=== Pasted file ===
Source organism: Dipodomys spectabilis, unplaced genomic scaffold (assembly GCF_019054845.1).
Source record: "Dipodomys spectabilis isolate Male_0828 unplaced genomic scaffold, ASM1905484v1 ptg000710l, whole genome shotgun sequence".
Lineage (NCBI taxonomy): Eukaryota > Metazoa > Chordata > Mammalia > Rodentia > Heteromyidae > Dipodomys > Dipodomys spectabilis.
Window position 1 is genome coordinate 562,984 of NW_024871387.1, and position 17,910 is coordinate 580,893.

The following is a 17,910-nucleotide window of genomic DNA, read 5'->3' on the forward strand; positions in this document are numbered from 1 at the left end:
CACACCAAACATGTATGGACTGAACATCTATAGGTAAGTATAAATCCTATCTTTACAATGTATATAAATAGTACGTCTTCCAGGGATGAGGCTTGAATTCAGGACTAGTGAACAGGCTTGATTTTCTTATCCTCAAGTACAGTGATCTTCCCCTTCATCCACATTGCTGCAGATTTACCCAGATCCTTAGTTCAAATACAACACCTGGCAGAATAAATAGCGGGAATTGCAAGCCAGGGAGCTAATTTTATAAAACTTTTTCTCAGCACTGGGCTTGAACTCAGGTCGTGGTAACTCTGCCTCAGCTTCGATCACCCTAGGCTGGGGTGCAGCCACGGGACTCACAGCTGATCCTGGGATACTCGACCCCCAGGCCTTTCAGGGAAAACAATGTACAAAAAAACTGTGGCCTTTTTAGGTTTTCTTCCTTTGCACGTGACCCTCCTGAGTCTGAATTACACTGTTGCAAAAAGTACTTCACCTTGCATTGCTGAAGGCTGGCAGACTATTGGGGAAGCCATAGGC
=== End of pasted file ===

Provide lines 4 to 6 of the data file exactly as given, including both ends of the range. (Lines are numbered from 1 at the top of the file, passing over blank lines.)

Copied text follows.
Window position 1 is genome coordinate 562,984 of NW_024871387.1, and position 17,910 is coordinate 580,893.

The following is a 17,910-nucleotide window of genomic DNA, read 5'->3' on the forward strand; positions in this document are numbered from 1 at the left end:
CACACCAAACATGTATGGACTGAACATCTATAGGTAAGTATAAATCCTATCTTTACAATGTATATAAATAGTACGTCTTCCAGGGATGAGGCTTGAATTCAGGACTAGTGAACAGGCTTGATTTTCTTATCCTCAAGTACAGTGATCTTCCCCTTCATCCACATTGCTGCAGATTTACCCAGATCCTTAGTTCAAATACAACACCTGGCAGAATAAATAGCGGGAATTGCAAGCCAGGGAGCTAATTTTATAAAACTTTTTCTCAGCACTGGGCTTGAACTCAGGTCGTGGTAACTCTGCCTCAGCTTCGATCACCCTAGGCTGGGGTGCAGCCACGGGACTCACAGCTGATCCTGGGATACTCGACCCCCAGGCCTTTCAGGGAAAACAATGTACAAAAAAACTGTGGCCTTTTTAGGTTTTCTTCCTTTGCACGTGACCCTCCTGAGTCTGAATTACACTGTTGCAAAAAGTACTTCACCTTGCATTGCTGAAGGCTGGCAGACTATTGGGGAAGCCATAGGC